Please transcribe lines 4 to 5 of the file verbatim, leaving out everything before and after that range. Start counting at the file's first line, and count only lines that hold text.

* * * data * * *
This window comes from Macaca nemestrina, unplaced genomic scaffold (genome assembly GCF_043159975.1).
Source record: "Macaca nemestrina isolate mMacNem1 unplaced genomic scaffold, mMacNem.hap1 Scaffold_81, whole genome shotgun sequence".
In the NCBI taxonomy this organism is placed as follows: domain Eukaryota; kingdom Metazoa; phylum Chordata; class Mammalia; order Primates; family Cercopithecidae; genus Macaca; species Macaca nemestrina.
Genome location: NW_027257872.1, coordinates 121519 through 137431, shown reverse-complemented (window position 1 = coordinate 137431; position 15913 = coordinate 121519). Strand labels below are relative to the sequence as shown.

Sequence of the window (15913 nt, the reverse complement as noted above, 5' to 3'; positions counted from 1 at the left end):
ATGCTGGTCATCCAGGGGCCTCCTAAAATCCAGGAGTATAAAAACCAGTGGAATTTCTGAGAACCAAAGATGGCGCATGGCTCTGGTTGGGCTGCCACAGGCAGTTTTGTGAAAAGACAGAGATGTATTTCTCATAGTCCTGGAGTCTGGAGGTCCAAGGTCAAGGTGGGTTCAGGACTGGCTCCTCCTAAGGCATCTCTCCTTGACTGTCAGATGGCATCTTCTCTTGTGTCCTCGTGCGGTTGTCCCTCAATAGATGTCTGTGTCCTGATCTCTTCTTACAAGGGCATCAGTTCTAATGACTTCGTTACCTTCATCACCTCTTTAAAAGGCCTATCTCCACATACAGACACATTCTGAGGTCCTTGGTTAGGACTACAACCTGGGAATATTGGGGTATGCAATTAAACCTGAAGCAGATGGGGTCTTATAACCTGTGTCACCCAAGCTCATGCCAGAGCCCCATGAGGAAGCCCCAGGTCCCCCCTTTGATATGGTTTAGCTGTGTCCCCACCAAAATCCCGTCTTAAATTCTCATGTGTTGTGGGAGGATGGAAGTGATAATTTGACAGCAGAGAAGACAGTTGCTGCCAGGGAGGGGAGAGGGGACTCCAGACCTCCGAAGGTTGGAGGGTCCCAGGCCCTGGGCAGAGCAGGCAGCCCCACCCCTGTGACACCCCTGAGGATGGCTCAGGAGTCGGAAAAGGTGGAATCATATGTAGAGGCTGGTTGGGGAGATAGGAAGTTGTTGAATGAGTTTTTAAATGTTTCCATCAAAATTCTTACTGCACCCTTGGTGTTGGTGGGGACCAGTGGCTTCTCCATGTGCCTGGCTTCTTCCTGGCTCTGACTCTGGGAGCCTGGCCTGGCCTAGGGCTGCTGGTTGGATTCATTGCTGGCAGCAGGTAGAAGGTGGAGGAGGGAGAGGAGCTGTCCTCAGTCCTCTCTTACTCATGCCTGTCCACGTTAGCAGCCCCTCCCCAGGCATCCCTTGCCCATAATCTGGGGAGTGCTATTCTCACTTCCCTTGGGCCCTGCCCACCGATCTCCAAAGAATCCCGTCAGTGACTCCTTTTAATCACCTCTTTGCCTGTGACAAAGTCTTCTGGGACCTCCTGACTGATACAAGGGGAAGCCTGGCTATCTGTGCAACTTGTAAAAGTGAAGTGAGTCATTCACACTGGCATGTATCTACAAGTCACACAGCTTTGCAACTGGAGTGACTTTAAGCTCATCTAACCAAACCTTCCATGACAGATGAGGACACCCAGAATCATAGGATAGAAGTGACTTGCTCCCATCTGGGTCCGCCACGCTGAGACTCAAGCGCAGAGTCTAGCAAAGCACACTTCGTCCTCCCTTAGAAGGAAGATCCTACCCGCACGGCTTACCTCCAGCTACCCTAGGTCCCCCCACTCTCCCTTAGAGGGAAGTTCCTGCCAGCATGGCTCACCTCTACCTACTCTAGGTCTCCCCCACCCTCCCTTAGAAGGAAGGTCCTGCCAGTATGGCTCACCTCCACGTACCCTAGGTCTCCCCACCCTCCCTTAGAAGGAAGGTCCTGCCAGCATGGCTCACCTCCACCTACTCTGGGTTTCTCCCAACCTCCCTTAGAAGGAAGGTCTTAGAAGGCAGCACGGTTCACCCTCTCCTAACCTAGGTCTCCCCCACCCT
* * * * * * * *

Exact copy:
Genome location: NW_027257872.1, coordinates 121519 through 137431, shown reverse-complemented (window position 1 = coordinate 137431; position 15913 = coordinate 121519). Strand labels below are relative to the sequence as shown.

Sequence of the window (15913 nt, the reverse complement as noted above, 5' to 3'; positions counted from 1 at the left end):